Send to:

Choose Destination
See comment in PubMed Commons below
EMBO J. 2010 Aug 4;29(15):2527-37. doi: 10.1038/emboj.2010.135. Epub 2010 Jun 18.

The transcription inhibitor lipiarmycin blocks DNA fitting into the RNA polymerase catalytic site.

Author information

  • 1Université de Montpellier 1, Centre d'études d'agents Pathogènes et Biotechnologies pour la Santé (CPBS), CNRS, UMR 5236, CPBS, Montpellier, France.


Worldwide spreading of drug-resistant pathogens makes mechanistic understanding of antibiotic action an urgent task. The macrocyclic antibiotic lipiarmycin (Lpm), which is under development for clinical use, inhibits bacterial RNA polymerase (RNAP) by an unknown mechanism. Using genetic and biochemical approaches, we show that Lpm targets the sigma(70) subunit region 3.2 and the RNAP beta' subunit switch-2 element, which controls the clamping of promoter DNA in the RNAP active-site cleft. Lpm abolishes isomerization of the 'closed'-promoter complex to the transcriptionally competent 'open' complex and blocks sigma(70)-stimulated RNA synthesis on promoter-less DNA templates. Lpm activity decreases when the template DNA strand is stabilized at the active site through the interaction of RNAP with the nascent RNA chain. Template DNA-strand fitting into the RNAP active-site cleft directed by the beta' subunit switch-2 element and the sigma(70) subunit region 3.2 is essential for promoter melting and for de novo initiation of RNA synthesis, and our results suggest that Lpm impedes this process.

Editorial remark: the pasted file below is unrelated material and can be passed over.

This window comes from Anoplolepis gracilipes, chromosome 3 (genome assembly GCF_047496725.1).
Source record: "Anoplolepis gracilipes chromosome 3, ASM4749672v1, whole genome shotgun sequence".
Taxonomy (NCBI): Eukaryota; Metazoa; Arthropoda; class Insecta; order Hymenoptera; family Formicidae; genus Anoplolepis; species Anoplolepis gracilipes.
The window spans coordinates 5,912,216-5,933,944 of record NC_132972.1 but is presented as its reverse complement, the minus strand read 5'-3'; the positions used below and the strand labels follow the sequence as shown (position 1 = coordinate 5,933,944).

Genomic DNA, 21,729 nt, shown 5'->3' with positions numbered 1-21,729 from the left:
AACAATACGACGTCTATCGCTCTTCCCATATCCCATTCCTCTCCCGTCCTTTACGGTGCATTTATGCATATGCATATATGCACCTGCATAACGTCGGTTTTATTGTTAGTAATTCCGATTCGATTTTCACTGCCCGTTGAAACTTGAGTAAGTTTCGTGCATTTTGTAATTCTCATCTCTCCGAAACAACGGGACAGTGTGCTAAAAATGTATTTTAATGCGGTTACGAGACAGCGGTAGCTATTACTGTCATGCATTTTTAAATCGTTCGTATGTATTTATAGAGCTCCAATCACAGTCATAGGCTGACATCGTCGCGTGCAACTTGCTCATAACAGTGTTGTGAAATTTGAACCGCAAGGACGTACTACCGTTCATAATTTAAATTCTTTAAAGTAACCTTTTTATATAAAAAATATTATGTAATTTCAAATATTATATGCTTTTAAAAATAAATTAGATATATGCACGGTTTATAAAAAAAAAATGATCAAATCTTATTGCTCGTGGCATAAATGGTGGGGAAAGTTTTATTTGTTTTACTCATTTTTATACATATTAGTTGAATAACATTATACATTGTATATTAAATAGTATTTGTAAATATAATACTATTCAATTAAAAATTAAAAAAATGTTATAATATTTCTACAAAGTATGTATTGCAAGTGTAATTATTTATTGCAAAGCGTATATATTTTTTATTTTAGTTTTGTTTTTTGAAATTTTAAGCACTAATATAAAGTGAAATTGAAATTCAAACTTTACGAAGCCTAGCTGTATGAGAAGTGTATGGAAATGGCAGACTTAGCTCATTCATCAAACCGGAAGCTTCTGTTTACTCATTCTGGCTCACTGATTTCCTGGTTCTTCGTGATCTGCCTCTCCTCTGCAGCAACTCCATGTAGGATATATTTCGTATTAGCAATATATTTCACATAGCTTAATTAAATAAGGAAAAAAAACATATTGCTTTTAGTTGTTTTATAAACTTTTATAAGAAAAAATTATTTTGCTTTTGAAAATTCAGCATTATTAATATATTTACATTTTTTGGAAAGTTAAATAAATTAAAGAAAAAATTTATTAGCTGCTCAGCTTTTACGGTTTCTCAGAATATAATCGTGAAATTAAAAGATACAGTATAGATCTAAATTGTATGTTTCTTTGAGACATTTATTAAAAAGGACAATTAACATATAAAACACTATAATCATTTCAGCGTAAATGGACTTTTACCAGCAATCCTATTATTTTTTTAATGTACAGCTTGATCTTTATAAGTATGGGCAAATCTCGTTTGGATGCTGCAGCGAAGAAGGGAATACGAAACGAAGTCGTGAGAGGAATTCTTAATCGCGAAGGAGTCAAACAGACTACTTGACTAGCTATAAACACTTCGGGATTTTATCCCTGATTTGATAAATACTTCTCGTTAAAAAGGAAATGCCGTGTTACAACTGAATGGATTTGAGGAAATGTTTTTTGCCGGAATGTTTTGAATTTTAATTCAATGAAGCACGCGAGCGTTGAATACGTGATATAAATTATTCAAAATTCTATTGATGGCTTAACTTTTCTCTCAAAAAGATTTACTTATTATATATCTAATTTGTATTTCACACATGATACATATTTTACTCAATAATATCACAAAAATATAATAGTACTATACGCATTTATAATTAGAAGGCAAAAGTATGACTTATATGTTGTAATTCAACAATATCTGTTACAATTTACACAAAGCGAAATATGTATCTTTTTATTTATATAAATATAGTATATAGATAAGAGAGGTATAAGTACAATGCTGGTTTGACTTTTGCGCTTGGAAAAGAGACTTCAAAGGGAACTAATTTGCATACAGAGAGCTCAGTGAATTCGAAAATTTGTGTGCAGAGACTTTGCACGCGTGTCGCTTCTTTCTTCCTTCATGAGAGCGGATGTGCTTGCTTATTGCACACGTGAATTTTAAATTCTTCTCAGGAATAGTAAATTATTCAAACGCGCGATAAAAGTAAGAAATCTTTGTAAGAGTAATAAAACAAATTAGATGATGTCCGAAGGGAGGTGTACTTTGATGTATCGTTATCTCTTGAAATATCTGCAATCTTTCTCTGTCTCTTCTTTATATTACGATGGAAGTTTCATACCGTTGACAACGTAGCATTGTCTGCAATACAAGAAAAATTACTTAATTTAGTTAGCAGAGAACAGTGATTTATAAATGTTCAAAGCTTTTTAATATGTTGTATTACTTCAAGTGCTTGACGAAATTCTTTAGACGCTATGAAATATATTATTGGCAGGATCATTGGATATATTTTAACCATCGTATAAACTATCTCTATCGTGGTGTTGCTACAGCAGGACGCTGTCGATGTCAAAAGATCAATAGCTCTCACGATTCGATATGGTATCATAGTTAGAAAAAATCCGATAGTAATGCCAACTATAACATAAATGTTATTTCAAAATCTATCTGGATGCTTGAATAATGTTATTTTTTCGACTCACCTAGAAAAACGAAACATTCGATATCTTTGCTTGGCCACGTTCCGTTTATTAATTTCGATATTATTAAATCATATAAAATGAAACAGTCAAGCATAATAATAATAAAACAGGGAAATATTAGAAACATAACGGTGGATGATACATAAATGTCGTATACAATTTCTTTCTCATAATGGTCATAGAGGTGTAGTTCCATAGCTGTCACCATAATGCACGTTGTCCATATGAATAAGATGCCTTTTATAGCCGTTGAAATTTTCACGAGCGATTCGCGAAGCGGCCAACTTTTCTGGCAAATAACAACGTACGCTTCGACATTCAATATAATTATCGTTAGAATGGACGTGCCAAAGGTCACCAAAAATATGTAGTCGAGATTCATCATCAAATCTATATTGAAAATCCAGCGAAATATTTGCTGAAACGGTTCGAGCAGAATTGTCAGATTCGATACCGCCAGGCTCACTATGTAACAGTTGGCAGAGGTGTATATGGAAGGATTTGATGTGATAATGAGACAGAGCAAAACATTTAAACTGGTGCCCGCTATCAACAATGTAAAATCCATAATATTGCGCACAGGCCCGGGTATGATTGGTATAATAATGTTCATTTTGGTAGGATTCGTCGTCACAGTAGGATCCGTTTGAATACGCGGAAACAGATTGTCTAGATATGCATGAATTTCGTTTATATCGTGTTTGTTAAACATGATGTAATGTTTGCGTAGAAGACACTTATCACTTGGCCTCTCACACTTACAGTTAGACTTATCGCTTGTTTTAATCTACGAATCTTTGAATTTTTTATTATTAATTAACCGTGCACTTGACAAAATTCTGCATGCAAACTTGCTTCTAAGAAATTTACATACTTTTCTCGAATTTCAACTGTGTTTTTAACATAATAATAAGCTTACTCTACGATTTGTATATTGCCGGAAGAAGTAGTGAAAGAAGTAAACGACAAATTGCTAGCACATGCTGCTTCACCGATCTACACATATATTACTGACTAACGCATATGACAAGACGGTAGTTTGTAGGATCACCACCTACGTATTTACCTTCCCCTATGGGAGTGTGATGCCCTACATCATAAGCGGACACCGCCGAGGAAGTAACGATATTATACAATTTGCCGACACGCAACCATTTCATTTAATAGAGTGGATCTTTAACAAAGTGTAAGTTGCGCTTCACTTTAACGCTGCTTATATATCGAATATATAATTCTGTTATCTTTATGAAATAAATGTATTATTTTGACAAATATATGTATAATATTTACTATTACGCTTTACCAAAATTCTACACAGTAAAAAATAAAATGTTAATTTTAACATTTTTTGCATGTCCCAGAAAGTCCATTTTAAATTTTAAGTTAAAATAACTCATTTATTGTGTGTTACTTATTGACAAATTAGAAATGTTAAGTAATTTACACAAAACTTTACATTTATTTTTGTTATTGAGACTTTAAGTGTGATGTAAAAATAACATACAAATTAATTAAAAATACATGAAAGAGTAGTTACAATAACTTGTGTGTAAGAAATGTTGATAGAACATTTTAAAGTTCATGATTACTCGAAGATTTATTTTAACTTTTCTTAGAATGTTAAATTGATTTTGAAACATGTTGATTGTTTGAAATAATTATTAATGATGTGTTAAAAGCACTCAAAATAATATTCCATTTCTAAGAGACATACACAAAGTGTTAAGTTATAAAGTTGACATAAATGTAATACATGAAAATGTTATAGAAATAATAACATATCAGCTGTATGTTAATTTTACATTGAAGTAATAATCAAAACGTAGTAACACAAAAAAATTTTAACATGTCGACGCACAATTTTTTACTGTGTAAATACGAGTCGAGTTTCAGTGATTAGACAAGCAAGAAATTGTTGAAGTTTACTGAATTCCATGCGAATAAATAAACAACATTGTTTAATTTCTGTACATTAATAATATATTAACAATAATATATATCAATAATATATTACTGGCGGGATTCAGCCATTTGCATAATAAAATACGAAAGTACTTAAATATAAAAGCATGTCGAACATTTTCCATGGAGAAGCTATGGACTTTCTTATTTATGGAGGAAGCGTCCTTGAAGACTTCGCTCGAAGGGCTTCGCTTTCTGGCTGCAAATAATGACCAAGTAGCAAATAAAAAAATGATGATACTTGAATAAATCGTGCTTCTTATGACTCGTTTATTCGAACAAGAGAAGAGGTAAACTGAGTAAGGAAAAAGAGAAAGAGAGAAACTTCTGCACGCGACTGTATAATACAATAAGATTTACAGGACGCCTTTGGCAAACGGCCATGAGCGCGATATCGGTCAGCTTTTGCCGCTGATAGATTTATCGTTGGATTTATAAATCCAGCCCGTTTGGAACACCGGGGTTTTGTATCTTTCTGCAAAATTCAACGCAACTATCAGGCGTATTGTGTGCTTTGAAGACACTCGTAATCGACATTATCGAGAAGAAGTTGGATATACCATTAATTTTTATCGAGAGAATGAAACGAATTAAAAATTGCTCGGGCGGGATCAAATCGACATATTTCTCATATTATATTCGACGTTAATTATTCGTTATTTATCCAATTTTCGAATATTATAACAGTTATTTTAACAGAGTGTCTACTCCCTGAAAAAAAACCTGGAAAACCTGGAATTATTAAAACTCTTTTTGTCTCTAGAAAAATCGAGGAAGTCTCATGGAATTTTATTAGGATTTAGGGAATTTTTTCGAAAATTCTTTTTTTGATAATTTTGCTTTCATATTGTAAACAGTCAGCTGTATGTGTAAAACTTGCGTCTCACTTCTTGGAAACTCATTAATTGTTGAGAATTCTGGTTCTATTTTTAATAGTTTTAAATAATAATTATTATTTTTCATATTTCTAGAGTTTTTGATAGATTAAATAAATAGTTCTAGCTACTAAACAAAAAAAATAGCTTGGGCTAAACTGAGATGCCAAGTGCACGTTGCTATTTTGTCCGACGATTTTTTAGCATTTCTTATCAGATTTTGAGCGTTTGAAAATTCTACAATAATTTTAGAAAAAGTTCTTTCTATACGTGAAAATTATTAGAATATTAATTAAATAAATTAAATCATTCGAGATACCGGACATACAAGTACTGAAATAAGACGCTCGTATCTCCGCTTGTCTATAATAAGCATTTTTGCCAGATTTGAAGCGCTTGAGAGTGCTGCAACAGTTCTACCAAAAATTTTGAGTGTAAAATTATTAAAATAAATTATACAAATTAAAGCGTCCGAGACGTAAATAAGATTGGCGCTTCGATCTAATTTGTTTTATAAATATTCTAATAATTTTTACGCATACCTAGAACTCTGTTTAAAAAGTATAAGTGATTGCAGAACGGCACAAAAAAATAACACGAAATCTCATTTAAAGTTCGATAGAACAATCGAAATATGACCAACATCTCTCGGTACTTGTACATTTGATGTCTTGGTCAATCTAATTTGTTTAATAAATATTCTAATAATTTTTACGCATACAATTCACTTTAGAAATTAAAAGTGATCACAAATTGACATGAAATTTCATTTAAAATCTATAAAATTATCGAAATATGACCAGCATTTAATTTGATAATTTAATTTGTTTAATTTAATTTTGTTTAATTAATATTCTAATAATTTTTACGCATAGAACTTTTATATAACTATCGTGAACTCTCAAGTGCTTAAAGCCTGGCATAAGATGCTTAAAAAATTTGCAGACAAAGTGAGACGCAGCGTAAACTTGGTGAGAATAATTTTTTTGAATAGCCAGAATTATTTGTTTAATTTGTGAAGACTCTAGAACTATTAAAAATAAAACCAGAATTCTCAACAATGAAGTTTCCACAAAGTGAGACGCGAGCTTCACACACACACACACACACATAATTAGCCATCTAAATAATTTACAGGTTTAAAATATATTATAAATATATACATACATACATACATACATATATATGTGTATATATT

[PubMed - indexed for MEDLINE]
Free PMC Article
PubMed Commons home

PubMed Commons

How to join PubMed Commons

    Supplemental Content

    Full text links

    Icon for HighWire Icon for PubMed Central
    Loading ...
    Write to the Help Desk